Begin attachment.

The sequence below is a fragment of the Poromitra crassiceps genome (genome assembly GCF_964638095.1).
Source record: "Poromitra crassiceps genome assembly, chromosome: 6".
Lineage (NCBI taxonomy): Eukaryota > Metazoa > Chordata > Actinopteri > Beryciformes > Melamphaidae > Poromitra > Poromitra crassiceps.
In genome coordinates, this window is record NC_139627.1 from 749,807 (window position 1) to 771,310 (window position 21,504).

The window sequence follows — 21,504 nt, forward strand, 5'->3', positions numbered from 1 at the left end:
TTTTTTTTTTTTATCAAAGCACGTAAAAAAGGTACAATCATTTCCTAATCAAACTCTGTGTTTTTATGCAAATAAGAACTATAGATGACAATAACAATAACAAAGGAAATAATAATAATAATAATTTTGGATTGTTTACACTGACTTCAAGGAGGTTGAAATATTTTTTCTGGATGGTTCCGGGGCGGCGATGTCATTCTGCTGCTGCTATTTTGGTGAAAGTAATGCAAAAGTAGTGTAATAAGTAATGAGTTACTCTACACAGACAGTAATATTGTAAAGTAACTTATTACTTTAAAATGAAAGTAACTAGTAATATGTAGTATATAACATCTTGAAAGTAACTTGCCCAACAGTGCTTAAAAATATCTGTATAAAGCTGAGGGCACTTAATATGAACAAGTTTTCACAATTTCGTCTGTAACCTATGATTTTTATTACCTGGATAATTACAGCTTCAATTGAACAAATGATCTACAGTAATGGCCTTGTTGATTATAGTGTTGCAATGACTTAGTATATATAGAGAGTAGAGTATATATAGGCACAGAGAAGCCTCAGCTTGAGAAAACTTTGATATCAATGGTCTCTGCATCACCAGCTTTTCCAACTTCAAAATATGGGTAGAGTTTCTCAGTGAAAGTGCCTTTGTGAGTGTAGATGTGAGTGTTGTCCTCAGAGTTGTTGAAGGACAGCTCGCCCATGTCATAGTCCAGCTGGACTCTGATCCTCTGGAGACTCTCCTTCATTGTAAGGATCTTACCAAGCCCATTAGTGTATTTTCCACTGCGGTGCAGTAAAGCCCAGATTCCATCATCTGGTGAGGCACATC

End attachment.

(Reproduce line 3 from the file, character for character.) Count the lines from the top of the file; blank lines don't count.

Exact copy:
Lineage (NCBI taxonomy): Eukaryota > Metazoa > Chordata > Actinopteri > Beryciformes > Melamphaidae > Poromitra > Poromitra crassiceps.